When a Tree Dies in the Forest: Scaling Climate-Driven Tree Mortality to Ecosystem Water and Carbon Fluxes

William R.L. Anderegg, Jordi Martinez-Vilalta, Maxime Cailleret, Jesus Julio Camarero, Brent E. Ewers, David Galbraith, Arthur Gessler, Rüdiger Grote, Cho ying Huang, Shaun R. Levick, Thomas L. Powell, Lucy Rowland, Raúl Sánchez-Salguero, Volodymyr Trotsiuk

Research output: Contribution to journalArticlepeer-review


Drought- and heat-driven tree mortality, along with associated insect outbreaks, have been observed globally in recent decades and are expected to increase in future climates. Despite its potential to profoundly alter ecosystem carbon and water cycles, how tree mortality scales up to ecosystem functions and fluxes is uncertain. We describe a framework for this scaling where the effects of mortality are a function of the mortality attributes, such as spatial clustering and functional role of the trees killed, and ecosystem properties, such as productivity and diversity. We draw upon remote-sensing data and ecosystem flux data to illustrate this framework and place climate-driven tree mortality in the context of other major disturbances. We find that emerging evidence suggests that climate-driven tree mortality impacts may be relatively small and recovery times are remarkably fast (~4 years for net ecosystem production). We review the key processes in ecosystem models necessary to simulate the effects of mortality on ecosystem fluxes and highlight key research gaps in modeling. Overall, our results highlight the key axes of variation needed for better monitoring and modeling of the impacts of tree mortality and provide a foundation for including climate-driven tree mortality in a disturbance framework.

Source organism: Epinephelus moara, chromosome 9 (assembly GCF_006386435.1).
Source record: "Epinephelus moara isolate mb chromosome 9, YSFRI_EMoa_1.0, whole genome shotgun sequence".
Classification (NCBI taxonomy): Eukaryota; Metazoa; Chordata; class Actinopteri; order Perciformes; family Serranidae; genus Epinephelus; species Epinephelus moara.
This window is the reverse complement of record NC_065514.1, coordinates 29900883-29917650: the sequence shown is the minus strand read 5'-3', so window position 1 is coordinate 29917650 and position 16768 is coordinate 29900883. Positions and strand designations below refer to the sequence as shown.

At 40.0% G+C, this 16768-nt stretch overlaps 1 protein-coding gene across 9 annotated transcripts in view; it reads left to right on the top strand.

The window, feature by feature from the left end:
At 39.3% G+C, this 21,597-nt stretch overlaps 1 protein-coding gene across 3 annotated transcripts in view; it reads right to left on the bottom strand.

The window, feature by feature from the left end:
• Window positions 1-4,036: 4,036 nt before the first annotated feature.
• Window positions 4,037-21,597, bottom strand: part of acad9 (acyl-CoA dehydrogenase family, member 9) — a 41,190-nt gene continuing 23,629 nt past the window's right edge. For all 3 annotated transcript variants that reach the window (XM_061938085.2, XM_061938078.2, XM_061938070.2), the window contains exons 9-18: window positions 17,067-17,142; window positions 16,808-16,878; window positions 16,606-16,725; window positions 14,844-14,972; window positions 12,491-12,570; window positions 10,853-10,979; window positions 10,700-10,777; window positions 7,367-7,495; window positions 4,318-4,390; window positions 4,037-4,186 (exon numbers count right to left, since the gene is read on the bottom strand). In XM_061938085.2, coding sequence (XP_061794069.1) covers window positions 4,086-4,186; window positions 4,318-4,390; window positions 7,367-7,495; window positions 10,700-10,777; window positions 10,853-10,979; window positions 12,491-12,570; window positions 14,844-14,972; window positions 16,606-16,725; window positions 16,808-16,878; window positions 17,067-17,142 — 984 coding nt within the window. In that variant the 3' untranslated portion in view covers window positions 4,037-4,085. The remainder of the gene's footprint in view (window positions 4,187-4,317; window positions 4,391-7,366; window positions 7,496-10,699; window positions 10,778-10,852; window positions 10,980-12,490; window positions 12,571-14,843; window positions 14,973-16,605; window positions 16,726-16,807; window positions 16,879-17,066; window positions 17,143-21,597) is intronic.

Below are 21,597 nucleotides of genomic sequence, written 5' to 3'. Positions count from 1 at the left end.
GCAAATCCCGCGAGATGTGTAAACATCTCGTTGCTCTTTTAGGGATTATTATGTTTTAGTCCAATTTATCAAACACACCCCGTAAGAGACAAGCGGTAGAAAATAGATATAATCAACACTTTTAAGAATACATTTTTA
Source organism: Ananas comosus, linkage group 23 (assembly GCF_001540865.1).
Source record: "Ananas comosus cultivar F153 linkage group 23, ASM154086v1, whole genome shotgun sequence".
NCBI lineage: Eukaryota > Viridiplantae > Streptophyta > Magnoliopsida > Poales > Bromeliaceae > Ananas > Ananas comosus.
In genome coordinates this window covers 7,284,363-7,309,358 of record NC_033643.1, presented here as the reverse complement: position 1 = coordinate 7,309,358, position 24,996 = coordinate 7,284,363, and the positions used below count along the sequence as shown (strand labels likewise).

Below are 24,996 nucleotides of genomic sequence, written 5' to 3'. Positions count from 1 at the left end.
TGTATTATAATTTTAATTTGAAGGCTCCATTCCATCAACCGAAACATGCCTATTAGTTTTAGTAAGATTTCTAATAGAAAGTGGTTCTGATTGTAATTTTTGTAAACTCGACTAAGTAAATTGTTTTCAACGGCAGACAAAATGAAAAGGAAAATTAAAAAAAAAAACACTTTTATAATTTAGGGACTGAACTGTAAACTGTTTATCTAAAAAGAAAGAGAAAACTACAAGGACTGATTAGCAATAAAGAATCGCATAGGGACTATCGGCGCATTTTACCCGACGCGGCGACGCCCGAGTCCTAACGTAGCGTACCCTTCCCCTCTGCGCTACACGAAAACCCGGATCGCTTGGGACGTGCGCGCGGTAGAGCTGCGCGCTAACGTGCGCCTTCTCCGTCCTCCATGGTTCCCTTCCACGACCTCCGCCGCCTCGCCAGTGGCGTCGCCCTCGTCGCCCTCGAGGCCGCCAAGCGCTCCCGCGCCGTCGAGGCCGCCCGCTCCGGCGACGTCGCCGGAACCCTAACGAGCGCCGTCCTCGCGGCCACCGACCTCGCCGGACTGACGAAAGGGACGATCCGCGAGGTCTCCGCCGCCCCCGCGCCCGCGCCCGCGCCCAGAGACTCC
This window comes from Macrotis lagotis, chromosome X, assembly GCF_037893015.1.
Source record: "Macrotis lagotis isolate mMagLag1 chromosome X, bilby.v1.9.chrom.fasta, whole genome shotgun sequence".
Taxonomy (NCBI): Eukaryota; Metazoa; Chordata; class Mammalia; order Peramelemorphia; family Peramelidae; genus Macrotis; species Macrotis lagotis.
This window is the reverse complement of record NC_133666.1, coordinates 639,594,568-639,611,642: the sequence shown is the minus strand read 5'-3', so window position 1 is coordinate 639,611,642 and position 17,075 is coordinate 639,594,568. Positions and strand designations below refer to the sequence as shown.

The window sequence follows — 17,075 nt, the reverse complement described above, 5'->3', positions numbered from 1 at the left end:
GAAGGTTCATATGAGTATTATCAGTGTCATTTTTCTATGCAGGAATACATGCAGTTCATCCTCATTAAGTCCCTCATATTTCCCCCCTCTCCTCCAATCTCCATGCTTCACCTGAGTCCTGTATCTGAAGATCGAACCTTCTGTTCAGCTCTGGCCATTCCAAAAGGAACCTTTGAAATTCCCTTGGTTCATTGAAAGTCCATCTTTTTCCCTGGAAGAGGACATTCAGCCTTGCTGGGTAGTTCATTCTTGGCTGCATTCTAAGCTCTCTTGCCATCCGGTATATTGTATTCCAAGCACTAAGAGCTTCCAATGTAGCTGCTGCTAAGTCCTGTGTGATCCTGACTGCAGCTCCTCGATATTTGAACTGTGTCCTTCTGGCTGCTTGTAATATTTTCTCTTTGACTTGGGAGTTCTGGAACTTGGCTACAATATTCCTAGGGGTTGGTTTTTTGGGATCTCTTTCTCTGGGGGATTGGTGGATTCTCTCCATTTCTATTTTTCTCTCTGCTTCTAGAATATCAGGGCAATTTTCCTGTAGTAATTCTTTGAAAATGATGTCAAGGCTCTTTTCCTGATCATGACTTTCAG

Original languageEnglish
Pages (from-to)1133-1147
Number of pages15
Issue number6
Early online date28 Apr 2016
Publication statusPublished - 1 Sep 2016
Externally publishedYes


Dive into the research topics of 'When a Tree Dies in the Forest: Scaling Climate-Driven Tree Mortality to Ecosystem Water and Carbon Fluxes'. Together they form a unique fingerprint.

Cite this